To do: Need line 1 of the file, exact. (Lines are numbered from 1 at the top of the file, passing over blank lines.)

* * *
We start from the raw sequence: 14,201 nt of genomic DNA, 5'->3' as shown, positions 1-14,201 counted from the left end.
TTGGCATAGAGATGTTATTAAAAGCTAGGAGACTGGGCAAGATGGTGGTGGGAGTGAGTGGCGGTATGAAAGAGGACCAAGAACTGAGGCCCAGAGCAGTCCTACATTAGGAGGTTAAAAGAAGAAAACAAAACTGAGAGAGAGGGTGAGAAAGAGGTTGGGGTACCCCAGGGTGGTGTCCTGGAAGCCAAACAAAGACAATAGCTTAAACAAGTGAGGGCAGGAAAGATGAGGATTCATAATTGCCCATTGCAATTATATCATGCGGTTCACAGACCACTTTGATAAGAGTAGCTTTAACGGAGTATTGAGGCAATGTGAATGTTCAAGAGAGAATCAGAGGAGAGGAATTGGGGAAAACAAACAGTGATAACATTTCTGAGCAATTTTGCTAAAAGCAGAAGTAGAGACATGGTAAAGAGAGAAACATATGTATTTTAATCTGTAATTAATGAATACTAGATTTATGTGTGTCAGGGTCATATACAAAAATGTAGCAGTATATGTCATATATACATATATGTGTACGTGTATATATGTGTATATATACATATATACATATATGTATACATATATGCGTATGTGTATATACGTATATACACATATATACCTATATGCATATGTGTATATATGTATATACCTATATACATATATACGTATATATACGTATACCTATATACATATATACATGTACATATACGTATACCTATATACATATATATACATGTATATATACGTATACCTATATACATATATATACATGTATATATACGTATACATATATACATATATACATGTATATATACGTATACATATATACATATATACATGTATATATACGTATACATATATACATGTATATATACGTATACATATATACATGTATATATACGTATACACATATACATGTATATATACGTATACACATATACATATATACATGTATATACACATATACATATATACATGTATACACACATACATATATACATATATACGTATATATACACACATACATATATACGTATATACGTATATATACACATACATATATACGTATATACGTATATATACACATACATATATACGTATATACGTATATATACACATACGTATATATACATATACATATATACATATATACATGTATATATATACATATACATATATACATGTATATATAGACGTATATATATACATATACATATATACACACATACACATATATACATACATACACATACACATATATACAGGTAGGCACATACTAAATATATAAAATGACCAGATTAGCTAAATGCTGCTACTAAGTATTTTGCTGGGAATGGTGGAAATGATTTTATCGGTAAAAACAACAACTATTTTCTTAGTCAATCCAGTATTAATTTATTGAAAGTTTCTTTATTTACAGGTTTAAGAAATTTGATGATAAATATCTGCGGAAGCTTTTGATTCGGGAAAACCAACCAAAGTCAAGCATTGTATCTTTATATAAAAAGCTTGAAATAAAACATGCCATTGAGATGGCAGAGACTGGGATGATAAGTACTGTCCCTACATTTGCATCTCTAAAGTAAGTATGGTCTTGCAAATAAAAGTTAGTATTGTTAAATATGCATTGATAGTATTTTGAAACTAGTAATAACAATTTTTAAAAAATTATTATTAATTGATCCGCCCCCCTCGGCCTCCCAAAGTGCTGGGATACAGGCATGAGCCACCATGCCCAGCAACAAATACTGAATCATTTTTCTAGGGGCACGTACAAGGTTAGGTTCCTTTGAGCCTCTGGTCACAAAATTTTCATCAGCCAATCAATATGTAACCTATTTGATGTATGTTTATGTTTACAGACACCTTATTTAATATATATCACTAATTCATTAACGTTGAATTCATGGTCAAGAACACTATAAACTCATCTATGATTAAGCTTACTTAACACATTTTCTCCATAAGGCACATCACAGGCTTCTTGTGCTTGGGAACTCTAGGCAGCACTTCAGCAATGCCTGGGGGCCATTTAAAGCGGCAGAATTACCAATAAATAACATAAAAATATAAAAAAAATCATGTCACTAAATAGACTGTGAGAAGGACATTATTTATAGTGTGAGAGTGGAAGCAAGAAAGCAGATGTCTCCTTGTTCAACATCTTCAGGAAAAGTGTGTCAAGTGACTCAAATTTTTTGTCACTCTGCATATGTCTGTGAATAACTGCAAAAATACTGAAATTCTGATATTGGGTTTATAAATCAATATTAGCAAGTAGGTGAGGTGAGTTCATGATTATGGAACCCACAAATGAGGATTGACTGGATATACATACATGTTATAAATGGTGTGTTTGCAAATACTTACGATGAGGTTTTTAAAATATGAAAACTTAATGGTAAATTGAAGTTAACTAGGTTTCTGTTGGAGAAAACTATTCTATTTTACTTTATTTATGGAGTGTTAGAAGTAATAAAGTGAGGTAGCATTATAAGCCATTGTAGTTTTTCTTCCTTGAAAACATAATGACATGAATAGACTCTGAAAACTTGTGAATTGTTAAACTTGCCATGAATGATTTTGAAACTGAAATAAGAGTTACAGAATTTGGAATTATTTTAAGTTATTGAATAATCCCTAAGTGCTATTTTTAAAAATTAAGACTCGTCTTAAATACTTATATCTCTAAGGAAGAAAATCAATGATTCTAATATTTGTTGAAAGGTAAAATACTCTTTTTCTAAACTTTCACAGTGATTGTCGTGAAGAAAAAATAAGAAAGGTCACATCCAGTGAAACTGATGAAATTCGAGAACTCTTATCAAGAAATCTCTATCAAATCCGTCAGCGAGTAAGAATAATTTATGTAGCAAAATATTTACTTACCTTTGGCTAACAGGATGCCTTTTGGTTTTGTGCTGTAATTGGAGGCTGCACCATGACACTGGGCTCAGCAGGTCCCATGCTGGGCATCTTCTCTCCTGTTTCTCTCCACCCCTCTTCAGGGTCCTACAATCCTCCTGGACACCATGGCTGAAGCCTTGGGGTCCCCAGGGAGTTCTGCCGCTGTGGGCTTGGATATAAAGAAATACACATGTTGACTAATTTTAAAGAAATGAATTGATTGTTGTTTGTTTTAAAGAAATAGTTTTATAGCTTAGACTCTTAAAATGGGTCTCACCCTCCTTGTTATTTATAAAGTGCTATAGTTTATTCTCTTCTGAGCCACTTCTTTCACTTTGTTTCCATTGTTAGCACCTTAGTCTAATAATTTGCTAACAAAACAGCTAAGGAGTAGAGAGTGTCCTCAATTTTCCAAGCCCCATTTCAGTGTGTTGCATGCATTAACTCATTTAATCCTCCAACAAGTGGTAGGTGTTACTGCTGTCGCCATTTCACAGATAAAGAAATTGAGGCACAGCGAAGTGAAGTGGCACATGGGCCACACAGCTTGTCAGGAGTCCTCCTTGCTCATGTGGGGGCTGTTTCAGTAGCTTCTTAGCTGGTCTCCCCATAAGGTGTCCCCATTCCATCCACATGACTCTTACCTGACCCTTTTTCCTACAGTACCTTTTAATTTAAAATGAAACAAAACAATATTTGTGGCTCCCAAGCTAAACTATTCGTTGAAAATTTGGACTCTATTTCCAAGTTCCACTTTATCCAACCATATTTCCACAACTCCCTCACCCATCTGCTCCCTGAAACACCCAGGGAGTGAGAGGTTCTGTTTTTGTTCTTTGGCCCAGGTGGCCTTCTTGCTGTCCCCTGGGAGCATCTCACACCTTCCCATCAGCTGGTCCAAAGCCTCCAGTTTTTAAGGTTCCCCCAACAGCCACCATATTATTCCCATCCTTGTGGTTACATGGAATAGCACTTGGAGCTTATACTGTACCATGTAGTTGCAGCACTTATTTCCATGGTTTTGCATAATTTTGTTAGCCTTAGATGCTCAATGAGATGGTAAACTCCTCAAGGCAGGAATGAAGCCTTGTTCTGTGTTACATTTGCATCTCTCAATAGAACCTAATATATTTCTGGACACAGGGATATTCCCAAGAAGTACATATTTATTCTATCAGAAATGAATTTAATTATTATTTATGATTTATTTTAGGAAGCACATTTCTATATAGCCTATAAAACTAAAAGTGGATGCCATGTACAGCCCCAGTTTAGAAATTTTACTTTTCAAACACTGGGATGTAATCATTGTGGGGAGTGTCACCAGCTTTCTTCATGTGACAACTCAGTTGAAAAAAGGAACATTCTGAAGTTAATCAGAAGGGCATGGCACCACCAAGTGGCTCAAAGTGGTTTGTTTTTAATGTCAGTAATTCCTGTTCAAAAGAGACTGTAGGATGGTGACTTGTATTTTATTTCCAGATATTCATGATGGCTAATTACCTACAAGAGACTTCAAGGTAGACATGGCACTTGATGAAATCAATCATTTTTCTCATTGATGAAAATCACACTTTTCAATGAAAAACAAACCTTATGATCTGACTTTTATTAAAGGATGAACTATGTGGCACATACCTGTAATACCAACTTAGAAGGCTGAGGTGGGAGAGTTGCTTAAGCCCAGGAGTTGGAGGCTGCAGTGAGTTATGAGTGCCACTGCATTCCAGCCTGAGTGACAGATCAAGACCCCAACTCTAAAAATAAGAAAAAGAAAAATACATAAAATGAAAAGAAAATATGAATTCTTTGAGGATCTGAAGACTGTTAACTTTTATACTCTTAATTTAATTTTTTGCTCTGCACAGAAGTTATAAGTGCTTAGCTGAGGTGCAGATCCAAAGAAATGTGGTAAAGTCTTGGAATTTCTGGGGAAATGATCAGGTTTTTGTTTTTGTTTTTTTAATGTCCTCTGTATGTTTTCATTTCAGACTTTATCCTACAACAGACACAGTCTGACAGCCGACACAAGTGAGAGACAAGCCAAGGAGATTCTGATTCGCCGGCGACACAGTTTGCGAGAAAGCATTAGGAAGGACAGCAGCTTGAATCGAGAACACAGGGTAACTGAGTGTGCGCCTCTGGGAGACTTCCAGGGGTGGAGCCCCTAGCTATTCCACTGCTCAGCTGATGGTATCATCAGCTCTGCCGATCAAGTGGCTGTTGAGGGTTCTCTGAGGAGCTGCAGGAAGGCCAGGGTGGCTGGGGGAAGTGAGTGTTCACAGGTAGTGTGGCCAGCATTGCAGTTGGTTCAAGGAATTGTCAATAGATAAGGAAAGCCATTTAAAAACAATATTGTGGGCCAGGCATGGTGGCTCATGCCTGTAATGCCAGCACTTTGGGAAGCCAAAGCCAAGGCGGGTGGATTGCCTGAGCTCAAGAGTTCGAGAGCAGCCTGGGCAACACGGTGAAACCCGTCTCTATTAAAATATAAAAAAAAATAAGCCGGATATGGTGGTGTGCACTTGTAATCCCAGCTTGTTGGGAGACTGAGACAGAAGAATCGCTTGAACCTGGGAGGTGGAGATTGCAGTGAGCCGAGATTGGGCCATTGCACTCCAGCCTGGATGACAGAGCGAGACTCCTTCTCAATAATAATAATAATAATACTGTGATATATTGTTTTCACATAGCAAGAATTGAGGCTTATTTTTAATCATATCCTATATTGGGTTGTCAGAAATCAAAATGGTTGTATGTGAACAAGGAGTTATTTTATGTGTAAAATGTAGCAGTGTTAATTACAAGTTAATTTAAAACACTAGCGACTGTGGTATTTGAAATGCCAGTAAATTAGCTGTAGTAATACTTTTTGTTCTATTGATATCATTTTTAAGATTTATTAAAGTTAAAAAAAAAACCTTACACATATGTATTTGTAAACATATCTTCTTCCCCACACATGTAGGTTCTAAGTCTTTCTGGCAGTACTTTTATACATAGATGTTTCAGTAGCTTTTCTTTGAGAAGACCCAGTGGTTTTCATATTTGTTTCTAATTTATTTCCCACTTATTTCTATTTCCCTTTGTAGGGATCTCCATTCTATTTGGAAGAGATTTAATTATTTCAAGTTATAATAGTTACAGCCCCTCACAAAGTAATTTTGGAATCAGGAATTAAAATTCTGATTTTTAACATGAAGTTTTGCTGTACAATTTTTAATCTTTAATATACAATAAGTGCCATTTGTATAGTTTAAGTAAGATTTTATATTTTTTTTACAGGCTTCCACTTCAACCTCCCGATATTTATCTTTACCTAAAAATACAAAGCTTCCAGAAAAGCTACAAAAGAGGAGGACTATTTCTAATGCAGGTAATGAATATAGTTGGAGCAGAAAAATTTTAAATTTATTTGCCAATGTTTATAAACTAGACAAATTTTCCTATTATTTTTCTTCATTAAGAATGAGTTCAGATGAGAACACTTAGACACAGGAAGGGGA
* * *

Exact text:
We start from the raw sequence: 14,201 nt of genomic DNA, 5'->3' as shown, positions 1-14,201 counted from the left end.